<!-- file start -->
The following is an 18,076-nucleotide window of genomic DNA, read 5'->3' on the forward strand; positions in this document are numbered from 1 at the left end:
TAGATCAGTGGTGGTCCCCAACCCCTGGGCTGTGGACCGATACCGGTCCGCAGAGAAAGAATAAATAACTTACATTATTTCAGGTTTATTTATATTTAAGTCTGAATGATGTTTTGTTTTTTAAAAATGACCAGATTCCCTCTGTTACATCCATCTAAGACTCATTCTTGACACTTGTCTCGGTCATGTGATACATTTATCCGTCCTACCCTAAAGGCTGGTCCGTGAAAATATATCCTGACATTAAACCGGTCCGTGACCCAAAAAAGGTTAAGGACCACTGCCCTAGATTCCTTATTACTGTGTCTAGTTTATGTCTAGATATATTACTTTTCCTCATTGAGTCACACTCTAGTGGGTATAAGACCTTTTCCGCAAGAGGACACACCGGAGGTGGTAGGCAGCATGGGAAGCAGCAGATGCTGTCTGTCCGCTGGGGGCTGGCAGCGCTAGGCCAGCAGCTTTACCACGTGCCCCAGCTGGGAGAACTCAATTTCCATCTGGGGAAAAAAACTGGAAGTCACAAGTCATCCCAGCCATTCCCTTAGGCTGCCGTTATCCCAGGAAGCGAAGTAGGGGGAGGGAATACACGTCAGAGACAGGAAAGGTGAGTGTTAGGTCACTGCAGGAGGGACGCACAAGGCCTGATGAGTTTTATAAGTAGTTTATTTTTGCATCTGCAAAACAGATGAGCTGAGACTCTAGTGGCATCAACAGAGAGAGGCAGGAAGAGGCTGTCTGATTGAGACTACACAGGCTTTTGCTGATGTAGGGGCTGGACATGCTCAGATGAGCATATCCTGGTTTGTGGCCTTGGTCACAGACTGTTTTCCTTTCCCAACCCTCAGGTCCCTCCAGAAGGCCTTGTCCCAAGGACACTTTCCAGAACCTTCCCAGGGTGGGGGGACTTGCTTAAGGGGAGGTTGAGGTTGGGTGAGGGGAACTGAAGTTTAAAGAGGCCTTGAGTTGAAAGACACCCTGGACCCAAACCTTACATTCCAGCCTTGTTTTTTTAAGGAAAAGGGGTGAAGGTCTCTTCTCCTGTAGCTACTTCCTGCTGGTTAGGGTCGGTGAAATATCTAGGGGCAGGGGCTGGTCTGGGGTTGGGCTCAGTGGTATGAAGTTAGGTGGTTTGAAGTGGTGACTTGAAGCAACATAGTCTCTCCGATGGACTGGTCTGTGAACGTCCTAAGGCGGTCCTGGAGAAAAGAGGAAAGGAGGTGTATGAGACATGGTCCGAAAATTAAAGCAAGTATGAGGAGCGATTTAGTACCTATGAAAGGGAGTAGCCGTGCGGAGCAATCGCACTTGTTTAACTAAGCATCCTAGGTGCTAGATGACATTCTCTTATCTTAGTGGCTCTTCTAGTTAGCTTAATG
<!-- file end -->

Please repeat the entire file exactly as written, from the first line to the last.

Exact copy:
The following is an 18,076-nucleotide window of genomic DNA, read 5'->3' on the forward strand; positions in this document are numbered from 1 at the left end:
TAGATCAGTGGTGGTCCCCAACCCCTGGGCTGTGGACCGATACCGGTCCGCAGAGAAAGAATAAATAACTTACATTATTTCAGGTTTATTTATATTTAAGTCTGAATGATGTTTTGTTTTTTAAAAATGACCAGATTCCCTCTGTTACATCCATCTAAGACTCATTCTTGACACTTGTCTCGGTCATGTGATACATTTATCCGTCCTACCCTAAAGGCTGGTCCGTGAAAATATATCCTGACATTAAACCGGTCCGTGACCCAAAAAAGGTTAAGGACCACTGCCCTAGATTCCTTATTACTGTGTCTAGTTTATGTCTAGATATATTACTTTTCCTCATTGAGTCACACTCTAGTGGGTATAAGACCTTTTCCGCAAGAGGACACACCGGAGGTGGTAGGCAGCATGGGAAGCAGCAGATGCTGTCTGTCCGCTGGGGGCTGGCAGCGCTAGGCCAGCAGCTTTACCACGTGCCCCAGCTGGGAGAACTCAATTTCCATCTGGGGAAAAAAACTGGAAGTCACAAGTCATCCCAGCCATTCCCTTAGGCTGCCGTTATCCCAGGAAGCGAAGTAGGGGGAGGGAATACACGTCAGAGACAGGAAAGGTGAGTGTTAGGTCACTGCAGGAGGGACGCACAAGGCCTGATGAGTTTTATAAGTAGTTTATTTTTGCATCTGCAAAACAGATGAGCTGAGACTCTAGTGGCATCAACAGAGAGAGGCAGGAAGAGGCTGTCTGATTGAGACTACACAGGCTTTTGCTGATGTAGGGGCTGGACATGCTCAGATGAGCATATCCTGGTTTGTGGCCTTGGTCACAGACTGTTTTCCTTTCCCAACCCTCAGGTCCCTCCAGAAGGCCTTGTCCCAAGGACACTTTCCAGAACCTTCCCAGGGTGGGGGGACTTGCTTAAGGGGAGGTTGAGGTTGGGTGAGGGGAACTGAAGTTTAAAGAGGCCTTGAGTTGAAAGACACCCTGGACCCAAACCTTACATTCCAGCCTTGTTTTTTTAAGGAAAAGGGGTGAAGGTCTCTTCTCCTGTAGCTACTTCCTGCTGGTTAGGGTCGGTGAAATATCTAGGGGCAGGGGCTGGTCTGGGGTTGGGCTCAGTGGTATGAAGTTAGGTGGTTTGAAGTGGTGACTTGAAGCAACATAGTCTCTCCGATGGACTGGTCTGTGAACGTCCTAAGGCGGTCCTGGAGAAAAGAGGAAAGGAGGTGTATGAGACATGGTCCGAAAATTAAAGCAAGTATGAGGAGCGATTTAGTACCTATGAAAGGGAGTAGCCGTGCGGAGCAATCGCACTTGTTTAACTAAGCATCCTAGGTGCTAGATGACATTCTCTTATCTTAGTGGCTCTTCTAGTTAGCTTAATG